John Bunyan And Pilgrim's Progress
John Bunyan is one of the most famous Christians in world history! His greatest work, ‘Pilgrim's Progress’ is still
famous today - it was written in 1678!
He fought for the true expression of the Christian faith in England, opposed the false doctrines of the Catholic
Church and rejected its powerful political influences. He suffered greatly for his faith, spent years in prison
and yet overcame, leaving a wonderful legacy to the Christian world!
The Early Years
John Bunyan was born in November 1628 at Elstow, Bedfordshire, England and was the son of Thomas Bunyan, a poor
brazier or tinker and Margaret Bentley (Thomas’s second wife). In November 1644 Bunyan, at just sixteen enlisted
in the Parliamentary army, joining with the Newport Pagnell garrison, which in 1645 moved to Leicester. In August
1646, the order was given that the Newport Pagnell garrison was to be disbanded and the soldiers were to be “employed
for the service of Ireland.” Bunyan joined up but in 1647 returned home from Ireland.
In either 1647 or 1648 Bunyan married his first wife Mary, who tried to change his un-spiritual way of life and
influenced him greatly. She was an orphan and by 1650 they had a daughter called Mary who was blind. In total
they had four children together, John, Thomas, Mary and Elizabeth. Writing in ‘Grace Abounding’ Bunyan said, “I
changed my condition into a married state, and my mercy was to light upon a wife whose father was counted godly.
This woman and I, though we came together as poor as poor might be, not having so much household stuff as a dish
or spoon between us both, yet this she had for her part, the plain man’s pathway to heaven, and the practice of
piety, which her father had left her when he died.”
In the 1650’s, Bunyan served for a time in the Parliamentary Army, during the English Civil War. The Republican
Government ruled from (1649-1660), the House of Lord’s was abolished, as was the Anglican Church.
In 1651, whilst in Bedford, Bunyan came into contact with an Independent congregation and after several years of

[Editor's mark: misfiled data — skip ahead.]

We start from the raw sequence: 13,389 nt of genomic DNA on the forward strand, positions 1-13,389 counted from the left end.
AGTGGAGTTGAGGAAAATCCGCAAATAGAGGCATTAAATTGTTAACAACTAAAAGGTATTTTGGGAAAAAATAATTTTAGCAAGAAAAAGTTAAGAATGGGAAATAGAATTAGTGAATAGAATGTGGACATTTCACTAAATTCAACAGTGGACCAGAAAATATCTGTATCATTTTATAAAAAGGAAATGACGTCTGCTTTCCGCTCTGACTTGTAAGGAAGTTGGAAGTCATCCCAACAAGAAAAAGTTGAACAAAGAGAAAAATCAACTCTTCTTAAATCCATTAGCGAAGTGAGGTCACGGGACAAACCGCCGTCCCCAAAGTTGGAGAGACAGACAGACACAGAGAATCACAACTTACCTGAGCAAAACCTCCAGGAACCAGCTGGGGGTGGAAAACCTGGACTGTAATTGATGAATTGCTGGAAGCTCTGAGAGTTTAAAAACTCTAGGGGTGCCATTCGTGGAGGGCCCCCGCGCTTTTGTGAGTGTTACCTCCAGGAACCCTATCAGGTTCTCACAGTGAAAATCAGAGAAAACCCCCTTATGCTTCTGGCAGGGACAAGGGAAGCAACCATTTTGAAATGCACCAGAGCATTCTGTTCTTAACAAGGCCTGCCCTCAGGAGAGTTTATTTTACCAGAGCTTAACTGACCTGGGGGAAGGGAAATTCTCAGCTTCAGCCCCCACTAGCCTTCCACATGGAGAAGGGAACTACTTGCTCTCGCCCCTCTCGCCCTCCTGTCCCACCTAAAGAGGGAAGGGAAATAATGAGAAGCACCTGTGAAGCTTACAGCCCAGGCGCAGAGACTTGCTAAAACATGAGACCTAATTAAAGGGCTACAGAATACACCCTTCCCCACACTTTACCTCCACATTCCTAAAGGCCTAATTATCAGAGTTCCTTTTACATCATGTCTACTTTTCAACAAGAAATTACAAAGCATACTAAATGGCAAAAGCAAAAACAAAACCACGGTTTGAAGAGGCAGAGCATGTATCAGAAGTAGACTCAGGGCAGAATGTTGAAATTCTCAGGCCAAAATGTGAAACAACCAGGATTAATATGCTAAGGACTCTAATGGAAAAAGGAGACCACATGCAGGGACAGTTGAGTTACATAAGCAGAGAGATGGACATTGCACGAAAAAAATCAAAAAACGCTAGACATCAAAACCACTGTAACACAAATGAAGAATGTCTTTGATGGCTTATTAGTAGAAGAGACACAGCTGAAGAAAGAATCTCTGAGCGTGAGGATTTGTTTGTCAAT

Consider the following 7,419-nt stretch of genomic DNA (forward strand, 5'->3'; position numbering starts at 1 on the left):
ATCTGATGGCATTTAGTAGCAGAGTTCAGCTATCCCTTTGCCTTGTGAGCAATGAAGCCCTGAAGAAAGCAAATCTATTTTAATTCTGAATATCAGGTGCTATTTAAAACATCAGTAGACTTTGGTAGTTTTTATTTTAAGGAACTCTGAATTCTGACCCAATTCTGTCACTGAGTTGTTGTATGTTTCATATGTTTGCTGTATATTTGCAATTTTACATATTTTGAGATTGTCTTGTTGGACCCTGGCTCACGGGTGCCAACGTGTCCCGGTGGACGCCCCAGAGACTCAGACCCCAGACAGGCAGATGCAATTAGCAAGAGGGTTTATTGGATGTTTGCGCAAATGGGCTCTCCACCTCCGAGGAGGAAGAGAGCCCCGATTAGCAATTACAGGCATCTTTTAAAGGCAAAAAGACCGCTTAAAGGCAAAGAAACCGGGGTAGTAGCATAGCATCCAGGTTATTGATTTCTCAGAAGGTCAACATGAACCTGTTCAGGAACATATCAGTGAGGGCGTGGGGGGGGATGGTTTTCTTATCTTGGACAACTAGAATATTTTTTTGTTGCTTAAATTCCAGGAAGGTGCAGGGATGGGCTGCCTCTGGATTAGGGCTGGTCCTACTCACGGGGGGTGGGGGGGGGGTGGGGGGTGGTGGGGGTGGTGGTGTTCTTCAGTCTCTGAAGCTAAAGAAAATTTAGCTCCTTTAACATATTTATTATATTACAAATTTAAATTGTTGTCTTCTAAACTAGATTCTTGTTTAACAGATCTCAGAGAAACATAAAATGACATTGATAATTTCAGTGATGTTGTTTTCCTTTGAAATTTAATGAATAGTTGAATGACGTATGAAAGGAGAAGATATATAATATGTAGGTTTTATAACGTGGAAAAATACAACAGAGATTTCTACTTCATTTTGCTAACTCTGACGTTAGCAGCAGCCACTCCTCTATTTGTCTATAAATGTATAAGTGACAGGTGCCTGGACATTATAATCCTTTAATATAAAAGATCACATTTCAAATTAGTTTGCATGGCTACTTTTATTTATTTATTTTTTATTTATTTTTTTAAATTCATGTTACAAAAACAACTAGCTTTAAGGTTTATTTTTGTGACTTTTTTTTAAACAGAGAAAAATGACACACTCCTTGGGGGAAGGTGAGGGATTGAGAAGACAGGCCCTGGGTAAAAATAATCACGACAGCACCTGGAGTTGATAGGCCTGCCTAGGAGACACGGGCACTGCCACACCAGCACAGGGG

soul searching and inner turmoil, he experienced the saving grace of the Almighty God and bowed the knee to Jesus.
In Bunyan’s Bible it was written, “This book will keep you from sin, or sin will keep you from this book.”
Bunyan wrote, “God has set a Saviour against sin, a heaven against a hell, light against darkness, good against
evil, and the breadth and length and depth and height of grace that is in Himself for my good, against all
the power and strength and subtlety of every enemy.”
The Republican Government
On 12 December 1653, after Cromwell had refused an offer of the Crown, Cromwell, (virtual dictator of England from
1649-1658) received the title of Lord Protector. He used his office to seek reforms in the Church and
Parliament, which was a common aim of the Puritans. He tried to get 140 devout churchmen to run the country, but
it did not work, so after five months they handed power back to Cromwell. When Cromwell died his son Richard
(in September 1658), was proclaimed Lord Protector of the Realm, but he was not up to the job and senior army
commanders quarrelled amongst themselves. The military officers on the council showed open animosity towards
their civil counterparts and resented his appointment. Richard was forced to dissolve the Protectorate and
reinstate the Rump Parliament in January 1659.Total anarchy was avoided by a decision to return to the ancient
constitution of Kings, Lords and Commons.
In 1655, Bunyan joined a Bedford Independent Congregation, St John’s Church and became a deacon and was fully committed